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Monday, June 1, 2009

Angela Gomez, founder Banchte Shekha; An Amazing Woman: from a report by Connie Sison

I watched the GMA-7 Documentary “Sulyap sa Likod ng Abaya,” a World View presentation last night. It was informative, inspiring but disturbing at the same time. It was a report about the real condition of Muslim women behind their traditional dress- the Abaya and Sheila.

According to the report, Islam began in the 7th century AD during the time of Mohammed. The word Islam meant “submission to God”. Islam came to the Philippines in the 13th century AD through Shariff Macdum. He traveled from Malaysia and Indonesia and came to the Philippines. The inhabitants of the archipelago embraced the new religion. For almost two hundred years, the new religion had spread not only in Mindanao but also in Visayas and Luzon. However, when the Spanish conquerors came to the island in the 16th century, they brought a new religion, the Roman Catholic faith and colonized the land for over 300 hundred years except for Mindanao, the land of the Moros.

The teachings of Allah are written in their holy book- the Koran, which includes even the manner of dressing especially of women. According to the Koran, women must cover their “aura” or beauty. Only the face and the hands could be exposed. Thus, Muslim women wear abaya (the long, black dress that covers the body) and sheila (the cloth that covers the head and neck).

However, stories of Muslim women seem to vary between Islamic cultures. In Dubai, the Muslim princess and the ordinary Muslim woman have equal opportunities to succeed in life. Both the law and their culture respect the rights of their Muslim women. In Mindanao, Philippines, there are Muslim women who joined the armed struggle for the liberation of the Bangsa Moro people. Although there are still pockets of discrimination, by and large, the Muslim women in the Philippines are now empowered women. In fact, there are many women Shariah lawyers and politicians in the Philippines.

The most disturbing for me is the report of Connie Sison about the Muslim women in Bangladesh who suffer from abuse and cruelty from their own men. Much like how Muslim women suffer in Afghanistan under the rule of Taliban. In Bangladesh, men burn their women and young girls with acid. All civilized people must condemn these acts of atrocities to the highest degree! In fairness, the government of Bangladesh does not consent to these inhumane behaviors and has enacted the Acid Control Act of 2002 to limit and control the use of acid in the country but since jewelers still use acid for their industry, acid getting into the wrong hands has remained inevitable. The Dakha Medical College hospital is the only hospital in Bangladesh that can handle acid burns.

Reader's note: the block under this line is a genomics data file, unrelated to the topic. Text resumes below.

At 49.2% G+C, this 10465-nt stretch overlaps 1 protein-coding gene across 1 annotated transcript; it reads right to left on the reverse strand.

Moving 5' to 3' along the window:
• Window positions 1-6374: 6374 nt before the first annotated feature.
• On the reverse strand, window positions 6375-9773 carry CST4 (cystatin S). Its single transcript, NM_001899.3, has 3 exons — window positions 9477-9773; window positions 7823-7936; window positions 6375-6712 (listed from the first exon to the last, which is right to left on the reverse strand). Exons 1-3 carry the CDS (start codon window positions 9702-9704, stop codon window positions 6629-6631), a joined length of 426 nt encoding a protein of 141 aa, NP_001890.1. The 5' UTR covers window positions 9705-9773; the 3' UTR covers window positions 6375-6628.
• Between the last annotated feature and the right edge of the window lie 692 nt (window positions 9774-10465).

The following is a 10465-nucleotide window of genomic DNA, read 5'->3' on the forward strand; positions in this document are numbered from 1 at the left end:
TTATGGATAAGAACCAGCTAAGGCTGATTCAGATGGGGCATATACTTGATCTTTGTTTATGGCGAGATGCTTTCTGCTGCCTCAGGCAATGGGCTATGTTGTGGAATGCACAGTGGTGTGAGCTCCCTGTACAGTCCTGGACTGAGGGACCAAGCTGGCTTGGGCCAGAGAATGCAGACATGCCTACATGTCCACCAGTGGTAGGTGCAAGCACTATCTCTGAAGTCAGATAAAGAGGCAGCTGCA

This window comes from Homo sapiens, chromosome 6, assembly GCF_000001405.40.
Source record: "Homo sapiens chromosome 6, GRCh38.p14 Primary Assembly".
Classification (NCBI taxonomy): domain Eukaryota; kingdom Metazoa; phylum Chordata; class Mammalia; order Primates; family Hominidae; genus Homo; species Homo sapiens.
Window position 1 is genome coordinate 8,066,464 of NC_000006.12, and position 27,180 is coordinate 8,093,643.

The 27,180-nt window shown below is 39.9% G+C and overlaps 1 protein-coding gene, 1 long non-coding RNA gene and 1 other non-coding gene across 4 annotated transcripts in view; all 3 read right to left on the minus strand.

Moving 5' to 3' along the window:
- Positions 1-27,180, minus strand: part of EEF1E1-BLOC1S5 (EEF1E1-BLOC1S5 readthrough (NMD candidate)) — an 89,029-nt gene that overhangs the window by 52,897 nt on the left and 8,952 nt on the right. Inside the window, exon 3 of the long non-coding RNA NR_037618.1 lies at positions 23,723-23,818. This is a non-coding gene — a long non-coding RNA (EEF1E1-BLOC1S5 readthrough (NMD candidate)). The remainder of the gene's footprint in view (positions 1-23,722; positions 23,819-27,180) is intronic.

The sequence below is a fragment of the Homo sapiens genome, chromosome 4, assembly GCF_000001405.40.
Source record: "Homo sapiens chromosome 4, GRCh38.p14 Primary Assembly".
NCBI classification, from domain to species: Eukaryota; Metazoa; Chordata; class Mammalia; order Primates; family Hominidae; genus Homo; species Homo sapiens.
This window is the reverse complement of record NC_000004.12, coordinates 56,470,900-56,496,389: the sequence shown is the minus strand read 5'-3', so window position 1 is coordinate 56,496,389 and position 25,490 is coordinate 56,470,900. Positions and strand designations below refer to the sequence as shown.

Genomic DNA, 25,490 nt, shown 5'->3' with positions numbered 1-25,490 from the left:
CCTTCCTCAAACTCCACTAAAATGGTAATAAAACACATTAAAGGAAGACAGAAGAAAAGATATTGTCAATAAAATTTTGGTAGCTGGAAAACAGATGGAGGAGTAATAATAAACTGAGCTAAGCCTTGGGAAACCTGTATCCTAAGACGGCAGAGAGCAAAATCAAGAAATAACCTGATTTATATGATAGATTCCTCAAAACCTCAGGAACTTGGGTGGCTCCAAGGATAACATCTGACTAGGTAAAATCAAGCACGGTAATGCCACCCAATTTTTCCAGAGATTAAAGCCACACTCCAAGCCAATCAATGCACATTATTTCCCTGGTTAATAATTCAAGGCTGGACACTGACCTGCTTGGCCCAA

Do you want to know why? One woman refused a marriage arrangement; the man whom she was supposed to marry took it grudgingly and threw acid on her face. One woman refused to give permission to her husband to take another wife; her husband threw acid on her face in anger. In another case, a father wanted a baby boy but his wife gave birth to a baby girl. The father poured acid on his poor baby girl. In another case, a child was forced to swallow acid. The child survived but her mouth was severely damaged. There were acid attacks that did not even have any apparent motive at all.

Angela Gomez, founder Banchte Shekha

Angela Gomez, ironically, a Christian, has founded the “Banchte Shekha”, a non-profit foundation that cares for these abused women. She is a recipient of the Ramon Magsaysay award for community service in 1999. She admitted that at first, her religion was an obstacle for her desire to help these abused women because there were times that they would refuse her help. They would even stone her away but that did not prevent her from offering a helping hand. She is someone who is truly amazing. If you want to know more about her mission, visit this link- Banchte Shekha.

There are different stories behind the black dress and the shoal but the most important thing to remember is that in spite of differences in race, faith and culture, we need to treat one another with dignity and respect as human beings especially those who profess the Christian faith.


"Sulyap sa Likod ng Abaya"
Rhea Santos reported from Dubai;
Connie Sison reported from Dakha, Bangladesh;
Queenie Padilla reported from the Philippines

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